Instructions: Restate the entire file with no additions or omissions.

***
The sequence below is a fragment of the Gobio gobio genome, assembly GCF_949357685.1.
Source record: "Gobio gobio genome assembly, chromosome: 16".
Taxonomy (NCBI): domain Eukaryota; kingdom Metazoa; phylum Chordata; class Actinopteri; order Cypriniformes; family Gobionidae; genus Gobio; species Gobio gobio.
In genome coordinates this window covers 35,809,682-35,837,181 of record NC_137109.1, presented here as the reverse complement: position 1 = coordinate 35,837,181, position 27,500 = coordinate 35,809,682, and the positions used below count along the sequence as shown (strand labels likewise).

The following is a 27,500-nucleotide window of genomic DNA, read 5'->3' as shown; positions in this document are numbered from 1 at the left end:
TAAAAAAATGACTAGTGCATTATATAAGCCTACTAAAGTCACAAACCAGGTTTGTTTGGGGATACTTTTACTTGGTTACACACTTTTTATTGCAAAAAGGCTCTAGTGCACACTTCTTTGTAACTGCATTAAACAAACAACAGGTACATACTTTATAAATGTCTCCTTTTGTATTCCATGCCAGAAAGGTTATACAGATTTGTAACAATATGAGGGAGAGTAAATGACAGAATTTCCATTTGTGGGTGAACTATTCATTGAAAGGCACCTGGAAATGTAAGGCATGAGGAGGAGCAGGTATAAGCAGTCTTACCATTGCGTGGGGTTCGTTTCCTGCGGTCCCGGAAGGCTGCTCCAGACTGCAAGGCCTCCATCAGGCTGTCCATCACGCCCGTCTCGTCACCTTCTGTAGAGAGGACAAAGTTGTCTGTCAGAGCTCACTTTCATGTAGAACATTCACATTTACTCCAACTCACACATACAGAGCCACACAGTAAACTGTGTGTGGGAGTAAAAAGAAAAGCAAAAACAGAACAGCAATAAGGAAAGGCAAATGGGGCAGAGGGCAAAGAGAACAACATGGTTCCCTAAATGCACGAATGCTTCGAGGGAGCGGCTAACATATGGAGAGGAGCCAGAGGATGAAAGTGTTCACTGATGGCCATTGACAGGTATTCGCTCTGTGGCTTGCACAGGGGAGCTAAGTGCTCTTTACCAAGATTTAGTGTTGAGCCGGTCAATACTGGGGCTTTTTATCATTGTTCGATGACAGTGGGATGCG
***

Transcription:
The sequence below is a fragment of the Gobio gobio genome, assembly GCF_949357685.1.
Source record: "Gobio gobio genome assembly, chromosome: 16".
Taxonomy (NCBI): domain Eukaryota; kingdom Metazoa; phylum Chordata; class Actinopteri; order Cypriniformes; family Gobionidae; genus Gobio; species Gobio gobio.
In genome coordinates this window covers 35,809,682-35,837,181 of record NC_137109.1, presented here as the reverse complement: position 1 = coordinate 35,837,181, position 27,500 = coordinate 35,809,682, and the positions used below count along the sequence as shown (strand labels likewise).

The following is a 27,500-nucleotide window of genomic DNA, read 5'->3' as shown; positions in this document are numbered from 1 at the left end:
TAAAAAAATGACTAGTGCATTATATAAGCCTACTAAAGTCACAAACCAGGTTTGTTTGGGGATACTTTTACTTGGTTACACACTTTTTATTGCAAAAAGGCTCTAGTGCACACTTCTTTGTAACTGCATTAAACAAACAACAGGTACATACTTTATAAATGTCTCCTTTTGTATTCCATGCCAGAAAGGTTATACAGATTTGTAACAATATGAGGGAGAGTAAATGACAGAATTTCCATTTGTGGGTGAACTATTCATTGAAAGGCACCTGGAAATGTAAGGCATGAGGAGGAGCAGGTATAAGCAGTCTTACCATTGCGTGGGGTTCGTTTCCTGCGGTCCCGGAAGGCTGCTCCAGACTGCAAGGCCTCCATCAGGCTGTCCATCACGCCCGTCTCGTCACCTTCTGTAGAGAGGACAAAGTTGTCTGTCAGAGCTCACTTTCATGTAGAACATTCACATTTACTCCAACTCACACATACAGAGCCACACAGTAAACTGTGTGTGGGAGTAAAAAGAAAAGCAAAAACAGAACAGCAATAAGGAAAGGCAAATGGGGCAGAGGGCAAAGAGAACAACATGGTTCCCTAAATGCACGAATGCTTCGAGGGAGCGGCTAACATATGGAGAGGAGCCAGAGGATGAAAGTGTTCACTGATGGCCATTGACAGGTATTCGCTCTGTGGCTTGCACAGGGGAGCTAAGTGCTCTTTACCAAGATTTAGTGTTGAGCCGGTCAATACTGGGGCTTTTTATCATTGTTCGATGACAGTGGGATGCG